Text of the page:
There are tons more information out there on this topic and the above research barely scratches the surface. We encourage you to see what’s out there for yourself. Knowledge is power and the better armed we are with that knowledge the more effective we can be in getting legislation passed. The opioid crisis that is plaguing our state has harmed so many of our citizens, and if cannabis is able to help, the legislators should get out the way and pass a comprehensive bill to deal with the problems our state is facing.

    High Regards,
    Matthew Bratcher
    Executive Director, KY NORML

    To support KY NORML you can DONATE HERE and follow us on Facebook and Twitter! Your donations help pay the bills and allow us to function and continue to make a difference in our state! Can you kick in $5, $10 or $20 to help us keep going?

  • by NORML June 15, 2018

    Former Missouri Supreme Court Chief Justice and former Dean of the St. Louis University Law School, Michael A. Wolff, will speak in support of the New Approach Missouri Medical Marijuana Initiative at a marijuana law reform conference which will take place at the St. Charles Opera House, 311 N. Main Street, in St. Charles this Saturday, June 16. Judge Wolff is a professor emeritus of law at St. Louis University and a highly respected legal scholar.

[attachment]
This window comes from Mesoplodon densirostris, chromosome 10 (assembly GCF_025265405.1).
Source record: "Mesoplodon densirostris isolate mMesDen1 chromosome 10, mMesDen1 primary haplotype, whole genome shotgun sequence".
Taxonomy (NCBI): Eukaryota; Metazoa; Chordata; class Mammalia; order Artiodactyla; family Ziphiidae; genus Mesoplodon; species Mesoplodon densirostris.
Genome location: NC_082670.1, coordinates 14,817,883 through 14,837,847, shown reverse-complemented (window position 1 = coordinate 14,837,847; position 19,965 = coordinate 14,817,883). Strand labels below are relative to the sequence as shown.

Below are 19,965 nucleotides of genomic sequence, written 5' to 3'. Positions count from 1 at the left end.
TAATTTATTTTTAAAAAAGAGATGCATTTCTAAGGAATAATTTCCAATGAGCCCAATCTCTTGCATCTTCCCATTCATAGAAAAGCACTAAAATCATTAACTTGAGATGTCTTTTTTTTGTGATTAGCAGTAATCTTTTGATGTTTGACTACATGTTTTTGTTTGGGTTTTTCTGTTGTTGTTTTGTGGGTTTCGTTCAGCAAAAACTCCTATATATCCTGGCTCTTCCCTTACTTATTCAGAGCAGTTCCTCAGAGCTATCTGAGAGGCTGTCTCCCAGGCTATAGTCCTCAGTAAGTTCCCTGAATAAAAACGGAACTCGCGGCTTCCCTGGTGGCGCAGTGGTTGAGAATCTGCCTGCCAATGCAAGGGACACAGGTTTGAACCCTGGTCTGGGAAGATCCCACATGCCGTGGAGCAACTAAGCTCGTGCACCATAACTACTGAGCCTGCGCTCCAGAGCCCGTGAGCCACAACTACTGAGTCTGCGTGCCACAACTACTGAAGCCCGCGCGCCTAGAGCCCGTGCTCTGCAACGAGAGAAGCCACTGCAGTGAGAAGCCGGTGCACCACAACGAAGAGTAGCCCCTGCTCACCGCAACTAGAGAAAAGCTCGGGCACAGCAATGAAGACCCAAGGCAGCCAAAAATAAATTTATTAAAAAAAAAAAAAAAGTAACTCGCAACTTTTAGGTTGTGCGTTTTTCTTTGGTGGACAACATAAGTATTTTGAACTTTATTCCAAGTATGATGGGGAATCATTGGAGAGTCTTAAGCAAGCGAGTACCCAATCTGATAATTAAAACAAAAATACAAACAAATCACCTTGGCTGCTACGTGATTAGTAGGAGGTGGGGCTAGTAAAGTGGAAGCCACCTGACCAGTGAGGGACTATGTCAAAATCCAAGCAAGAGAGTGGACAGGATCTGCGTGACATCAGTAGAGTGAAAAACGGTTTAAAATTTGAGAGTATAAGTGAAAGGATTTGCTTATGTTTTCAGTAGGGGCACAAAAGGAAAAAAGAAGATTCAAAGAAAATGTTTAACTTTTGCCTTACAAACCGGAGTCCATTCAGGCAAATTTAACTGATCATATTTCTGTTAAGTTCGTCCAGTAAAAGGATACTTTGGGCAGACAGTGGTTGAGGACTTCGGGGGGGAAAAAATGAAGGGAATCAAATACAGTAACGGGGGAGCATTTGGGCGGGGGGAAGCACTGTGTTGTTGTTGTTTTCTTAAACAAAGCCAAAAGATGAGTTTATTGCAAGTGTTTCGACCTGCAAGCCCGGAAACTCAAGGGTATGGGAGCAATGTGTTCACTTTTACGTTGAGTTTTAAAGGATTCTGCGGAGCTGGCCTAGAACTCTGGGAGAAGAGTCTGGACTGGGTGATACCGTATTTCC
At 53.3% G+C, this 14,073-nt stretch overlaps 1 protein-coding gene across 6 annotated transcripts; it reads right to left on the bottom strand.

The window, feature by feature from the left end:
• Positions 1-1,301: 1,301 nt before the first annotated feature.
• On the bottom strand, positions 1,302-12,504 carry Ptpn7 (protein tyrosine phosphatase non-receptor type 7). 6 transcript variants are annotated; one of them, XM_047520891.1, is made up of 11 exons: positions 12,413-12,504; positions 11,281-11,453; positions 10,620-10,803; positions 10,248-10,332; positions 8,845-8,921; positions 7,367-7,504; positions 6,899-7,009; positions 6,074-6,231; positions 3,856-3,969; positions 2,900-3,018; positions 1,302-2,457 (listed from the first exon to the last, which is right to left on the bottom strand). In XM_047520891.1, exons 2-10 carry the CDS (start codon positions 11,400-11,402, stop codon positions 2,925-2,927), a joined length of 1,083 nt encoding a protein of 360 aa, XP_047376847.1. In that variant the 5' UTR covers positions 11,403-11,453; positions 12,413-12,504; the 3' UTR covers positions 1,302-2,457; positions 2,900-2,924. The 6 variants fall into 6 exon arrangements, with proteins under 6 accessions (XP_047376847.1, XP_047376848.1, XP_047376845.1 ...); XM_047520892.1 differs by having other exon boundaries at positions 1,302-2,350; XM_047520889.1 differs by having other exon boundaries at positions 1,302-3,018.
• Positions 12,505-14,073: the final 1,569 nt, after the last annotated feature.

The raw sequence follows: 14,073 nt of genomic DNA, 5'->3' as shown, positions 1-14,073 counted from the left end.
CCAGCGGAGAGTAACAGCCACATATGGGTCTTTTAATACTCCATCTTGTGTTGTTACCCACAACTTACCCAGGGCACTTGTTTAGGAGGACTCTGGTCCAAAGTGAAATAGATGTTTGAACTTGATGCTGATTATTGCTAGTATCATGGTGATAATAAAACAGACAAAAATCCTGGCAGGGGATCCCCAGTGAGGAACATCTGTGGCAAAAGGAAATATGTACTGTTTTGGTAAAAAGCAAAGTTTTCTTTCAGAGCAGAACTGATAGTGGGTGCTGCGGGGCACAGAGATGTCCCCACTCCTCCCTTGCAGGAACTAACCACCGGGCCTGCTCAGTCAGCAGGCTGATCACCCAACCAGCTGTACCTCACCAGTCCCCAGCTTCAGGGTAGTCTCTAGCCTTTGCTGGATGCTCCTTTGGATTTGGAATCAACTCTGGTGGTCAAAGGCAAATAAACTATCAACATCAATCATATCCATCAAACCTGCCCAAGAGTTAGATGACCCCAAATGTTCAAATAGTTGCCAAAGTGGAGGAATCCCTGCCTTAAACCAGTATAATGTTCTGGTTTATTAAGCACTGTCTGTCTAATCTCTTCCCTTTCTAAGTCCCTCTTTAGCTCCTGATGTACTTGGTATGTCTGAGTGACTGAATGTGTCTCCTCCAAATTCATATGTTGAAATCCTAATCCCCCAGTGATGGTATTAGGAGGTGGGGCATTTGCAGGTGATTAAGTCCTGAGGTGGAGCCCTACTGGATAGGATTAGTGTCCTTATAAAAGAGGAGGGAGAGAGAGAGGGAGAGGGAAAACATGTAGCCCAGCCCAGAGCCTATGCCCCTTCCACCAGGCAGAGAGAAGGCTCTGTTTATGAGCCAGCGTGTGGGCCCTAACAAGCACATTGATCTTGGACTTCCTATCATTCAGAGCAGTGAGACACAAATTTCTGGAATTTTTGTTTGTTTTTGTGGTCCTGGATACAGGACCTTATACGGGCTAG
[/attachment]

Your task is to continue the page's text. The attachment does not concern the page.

Preceding his remarks at 4:00 p.m., there will be a full day of fascinating speakers. Mr. Paul Armentano, national Deputy Director of the National Organization for Reform of Marijuana Laws (NORML) will speak at 3:00 p.m. Mr. Armentano is one of the nation’s most knowledgeable and articulate experts on the science of medical marijuana. He will speak about how the legalization of medical marijuana in 29 other states has dramatically reduced opioid overdose and provided relief from suffering to thousands of Americans.

    At 2:00 p.m., the leader of the St. Louis NAACP, Mr. Adolphus Pruitt, will speak, followed by Mr. Tom Mundell at 2:20 p.m. Mr. Mundell is the former commander of the Missouri Association of Veterans’ Organizations (MAVO). He is a highly decorated Vietnam War veteran.

    At 2:40 p.m., Mr. Jeff Mizanskey will speak. Jeff was sentenced to serve life without possibility of parole for minor marijuana offenses. He has no other criminal convictions. After serving more than 21 years in prison, his sentence was commuted by Missouri Governor Jay Nixon following a nationwide campaign urging the Governor to do so.

    At 1:00 p.m., a panel of health experts and patients will discuss how medical marijuana is helpful to people with a wide variety of injuries and illnesses. At 11:30 a.m., St. Louis Alderperson Megan Green will speak about her efforts to reform local marijuana laws through the St. Louis Board of Alderpeople and through the initiative process. Earlier speakers will review the status of the New Approach Missouri Medical Marijuana Initiative campaign and other state, national and local marijuana law reform efforts.

    For more information, contact Dan Viets via email at danviets@gmail.com.